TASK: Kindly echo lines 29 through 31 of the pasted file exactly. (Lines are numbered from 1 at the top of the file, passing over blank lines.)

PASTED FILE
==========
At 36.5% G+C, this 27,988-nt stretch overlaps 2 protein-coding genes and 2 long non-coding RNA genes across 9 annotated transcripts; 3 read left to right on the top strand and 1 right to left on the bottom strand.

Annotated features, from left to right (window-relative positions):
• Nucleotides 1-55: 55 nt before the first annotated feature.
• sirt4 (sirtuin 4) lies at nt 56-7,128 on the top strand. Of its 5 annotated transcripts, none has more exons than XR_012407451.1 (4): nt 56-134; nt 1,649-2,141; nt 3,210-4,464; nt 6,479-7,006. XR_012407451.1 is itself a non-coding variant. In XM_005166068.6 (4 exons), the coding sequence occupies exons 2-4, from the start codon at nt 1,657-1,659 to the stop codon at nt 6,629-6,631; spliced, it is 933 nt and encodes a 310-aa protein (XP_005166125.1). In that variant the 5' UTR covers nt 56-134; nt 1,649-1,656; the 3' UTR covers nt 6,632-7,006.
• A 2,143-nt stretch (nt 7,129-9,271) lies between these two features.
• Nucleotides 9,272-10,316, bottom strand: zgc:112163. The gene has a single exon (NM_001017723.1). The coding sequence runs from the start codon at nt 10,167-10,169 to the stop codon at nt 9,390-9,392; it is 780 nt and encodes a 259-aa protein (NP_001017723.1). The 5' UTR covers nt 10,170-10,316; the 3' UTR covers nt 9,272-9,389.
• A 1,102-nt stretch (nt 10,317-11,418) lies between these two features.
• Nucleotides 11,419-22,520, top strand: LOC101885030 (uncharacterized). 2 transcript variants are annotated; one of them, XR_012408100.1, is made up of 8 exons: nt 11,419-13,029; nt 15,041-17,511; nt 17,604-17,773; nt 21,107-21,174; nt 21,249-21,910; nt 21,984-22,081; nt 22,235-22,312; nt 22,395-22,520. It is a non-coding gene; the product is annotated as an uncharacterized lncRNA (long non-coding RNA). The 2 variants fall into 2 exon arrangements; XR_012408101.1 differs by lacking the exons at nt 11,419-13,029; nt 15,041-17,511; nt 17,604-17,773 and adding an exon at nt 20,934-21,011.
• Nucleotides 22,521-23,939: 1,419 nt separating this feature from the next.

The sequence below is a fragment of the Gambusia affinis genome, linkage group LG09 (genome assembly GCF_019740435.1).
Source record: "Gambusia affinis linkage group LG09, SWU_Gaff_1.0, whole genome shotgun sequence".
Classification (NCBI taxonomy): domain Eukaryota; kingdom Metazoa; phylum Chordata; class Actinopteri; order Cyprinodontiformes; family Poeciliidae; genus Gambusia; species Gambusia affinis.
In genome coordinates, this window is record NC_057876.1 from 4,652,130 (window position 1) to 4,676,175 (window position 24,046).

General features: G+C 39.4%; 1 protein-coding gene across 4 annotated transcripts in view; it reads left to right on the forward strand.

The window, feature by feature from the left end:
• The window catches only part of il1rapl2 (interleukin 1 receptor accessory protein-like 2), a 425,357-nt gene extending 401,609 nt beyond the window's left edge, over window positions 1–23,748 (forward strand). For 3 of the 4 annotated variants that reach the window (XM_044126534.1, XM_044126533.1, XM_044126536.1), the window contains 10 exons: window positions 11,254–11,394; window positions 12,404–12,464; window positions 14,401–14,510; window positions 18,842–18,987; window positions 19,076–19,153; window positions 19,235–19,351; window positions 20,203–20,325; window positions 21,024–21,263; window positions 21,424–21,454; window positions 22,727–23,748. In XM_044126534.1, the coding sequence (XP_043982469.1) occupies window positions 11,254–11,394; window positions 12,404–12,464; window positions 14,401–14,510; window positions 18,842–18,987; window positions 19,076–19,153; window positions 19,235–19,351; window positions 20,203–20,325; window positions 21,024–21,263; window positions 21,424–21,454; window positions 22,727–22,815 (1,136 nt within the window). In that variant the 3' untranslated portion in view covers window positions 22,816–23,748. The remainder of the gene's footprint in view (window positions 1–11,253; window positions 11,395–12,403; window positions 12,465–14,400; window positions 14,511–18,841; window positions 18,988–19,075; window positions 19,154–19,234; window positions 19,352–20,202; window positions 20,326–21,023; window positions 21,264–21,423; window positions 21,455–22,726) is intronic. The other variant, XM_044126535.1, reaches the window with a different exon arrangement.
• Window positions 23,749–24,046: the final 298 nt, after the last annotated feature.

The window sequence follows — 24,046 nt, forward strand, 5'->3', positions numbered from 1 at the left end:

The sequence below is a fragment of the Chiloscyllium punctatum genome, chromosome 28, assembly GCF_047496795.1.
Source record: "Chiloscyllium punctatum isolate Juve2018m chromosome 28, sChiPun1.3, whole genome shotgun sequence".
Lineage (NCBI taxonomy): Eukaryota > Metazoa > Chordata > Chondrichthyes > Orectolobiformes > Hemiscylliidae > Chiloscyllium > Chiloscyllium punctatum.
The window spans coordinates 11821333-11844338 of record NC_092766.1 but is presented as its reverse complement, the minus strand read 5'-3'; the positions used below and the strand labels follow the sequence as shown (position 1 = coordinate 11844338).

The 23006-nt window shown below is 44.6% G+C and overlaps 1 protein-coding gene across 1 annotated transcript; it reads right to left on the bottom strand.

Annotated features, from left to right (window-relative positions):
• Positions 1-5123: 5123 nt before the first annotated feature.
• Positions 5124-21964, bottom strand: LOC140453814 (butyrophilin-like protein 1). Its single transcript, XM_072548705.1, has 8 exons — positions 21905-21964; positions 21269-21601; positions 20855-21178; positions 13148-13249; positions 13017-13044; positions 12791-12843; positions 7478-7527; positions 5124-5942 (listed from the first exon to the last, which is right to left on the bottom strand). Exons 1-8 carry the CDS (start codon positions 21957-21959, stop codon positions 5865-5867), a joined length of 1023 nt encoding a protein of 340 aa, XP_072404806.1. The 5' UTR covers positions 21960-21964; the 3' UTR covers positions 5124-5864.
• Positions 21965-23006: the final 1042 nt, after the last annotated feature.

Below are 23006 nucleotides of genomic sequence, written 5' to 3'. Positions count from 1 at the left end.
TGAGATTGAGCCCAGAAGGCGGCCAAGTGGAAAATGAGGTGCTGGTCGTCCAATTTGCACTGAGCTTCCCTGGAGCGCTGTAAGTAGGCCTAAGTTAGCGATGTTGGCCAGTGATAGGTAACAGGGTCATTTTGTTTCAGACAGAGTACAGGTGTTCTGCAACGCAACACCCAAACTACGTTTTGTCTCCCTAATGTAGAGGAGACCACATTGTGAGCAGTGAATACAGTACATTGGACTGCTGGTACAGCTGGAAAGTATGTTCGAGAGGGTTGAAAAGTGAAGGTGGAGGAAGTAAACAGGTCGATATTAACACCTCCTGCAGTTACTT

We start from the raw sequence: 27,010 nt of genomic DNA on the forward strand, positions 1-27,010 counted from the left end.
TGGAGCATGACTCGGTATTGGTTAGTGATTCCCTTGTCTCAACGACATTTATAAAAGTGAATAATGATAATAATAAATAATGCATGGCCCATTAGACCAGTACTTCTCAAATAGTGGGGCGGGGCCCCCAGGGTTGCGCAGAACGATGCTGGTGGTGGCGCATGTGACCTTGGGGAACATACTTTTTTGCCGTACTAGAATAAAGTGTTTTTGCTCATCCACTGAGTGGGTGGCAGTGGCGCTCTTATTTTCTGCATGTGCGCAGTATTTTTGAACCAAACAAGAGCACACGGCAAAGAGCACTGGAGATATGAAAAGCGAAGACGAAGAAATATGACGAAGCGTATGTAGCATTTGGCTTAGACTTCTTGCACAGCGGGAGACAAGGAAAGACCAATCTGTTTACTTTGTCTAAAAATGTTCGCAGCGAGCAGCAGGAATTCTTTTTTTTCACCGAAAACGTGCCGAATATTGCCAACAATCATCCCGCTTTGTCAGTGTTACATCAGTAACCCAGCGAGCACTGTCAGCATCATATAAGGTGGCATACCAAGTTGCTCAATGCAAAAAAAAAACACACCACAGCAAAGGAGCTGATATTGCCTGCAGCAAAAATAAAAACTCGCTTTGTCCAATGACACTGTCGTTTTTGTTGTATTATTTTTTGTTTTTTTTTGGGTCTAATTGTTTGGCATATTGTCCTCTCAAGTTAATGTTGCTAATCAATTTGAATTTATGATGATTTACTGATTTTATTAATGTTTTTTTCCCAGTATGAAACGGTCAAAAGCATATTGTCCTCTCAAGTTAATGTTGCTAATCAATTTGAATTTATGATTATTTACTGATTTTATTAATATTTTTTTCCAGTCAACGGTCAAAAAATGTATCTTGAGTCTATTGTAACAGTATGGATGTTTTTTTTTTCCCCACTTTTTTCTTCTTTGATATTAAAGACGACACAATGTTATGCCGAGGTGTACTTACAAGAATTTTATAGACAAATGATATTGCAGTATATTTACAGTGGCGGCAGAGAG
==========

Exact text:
TGAGATTGAGCCCAGAAGGCGGCCAAGTGGAAAATGAGGTGCTGGTCGTCCAATTTGCACTGAGCTTCCCTGGAGCGCTGTAAGTAGGCCTAAGTTAGCGATGTTGGCCAGTGATAGGTAACAGGGTCATTTTGTTTCAGACAGAGTACAGGTGTTCTGCAACGCAACACCCAAACTACGTTTTGTCTCCCTAATGTAGAGGAGACCACATTGTGAGCAGTGAATACAGTACATTGGACTGCTGGTACAGCTGGAAAGTATGTTCGAGAGGGTTGAAAAGTGAAGGTGGAGGAAGTAAACAGGTCGATATTAACACCTCCTGCAGTTACTT

We start from the raw sequence: 27,010 nt of genomic DNA on the forward strand, positions 1-27,010 counted from the left end.
TGGAGCATGACTCGGTATTGGTTAGTGATTCCCTTGTCTCAACGACATTTATAAAAGTGAATAATGATAATAATAAATAATGCATGGCCCATTAGACCAGTACTTCTCAAATAGTGGGGCGGGGCCCCCAGGGTTGCGCAGAACGATGCTGGTGGTGGCGCATGTGACCTTGGGGAACATACTTTTTTGCCGTACTAGAATAAAGTGTTTTTGCTCATCCACTGAGTGGGTGGCAGTGGCGCTCTTATTTTCTGCATGTGCGCAGTATTTTTGAACCAAACAAGAGCACACGGCAAAGAGCACTGGAGATATGAAAAGCGAAGACGAAGAAATATGACGAAGCGTATGTAGCATTTGGCTTAGACTTCTTGCACAGCGGGAGACAAGGAAAGACCAATCTGTTTACTTTGTCTAAAAATGTTCGCAGCGAGCAGCAGGAATTCTTTTTTTTCACCGAAAACGTGCCGAATATTGCCAACAATCATCCCGCTTTGTCAGTGTTACATCAGTAACCCAGCGAGCACTGTCAGCATCATATAAGGTGGCATACCAAGTTGCTCAATGCAAAAAAAAAACACACCACAGCAAAGGAGCTGATATTGCCTGCAGCAAAAATAAAAACTCGCTTTGTCCAATGACACTGTCGTTTTTGTTGTATTATTTTTTGTTTTTTTTTGGGTCTAATTGTTTGGCATATTGTCCTCTCAAGTTAATGTTGCTAATCAATTTGAATTTATGATGATTTACTGATTTTATTAATGTTTTTTTCCCAGTATGAAACGGTCAAAAGCATATTGTCCTCTCAAGTTAATGTTGCTAATCAATTTGAATTTATGATTATTTACTGATTTTATTAATATTTTTTTCCAGTCAACGGTCAAAAAATGTATCTTGAGTCTATTGTAACAGTATGGATGTTTTTTTTTTCCCCACTTTTTTCTTCTTTGATATTAAAGACGACACAATGTTATGCCGAGGTGTACTTACAAGAATTTTATAGACAAATGATATTGCAGTATATTTACAGTGGCGGCAGAGAG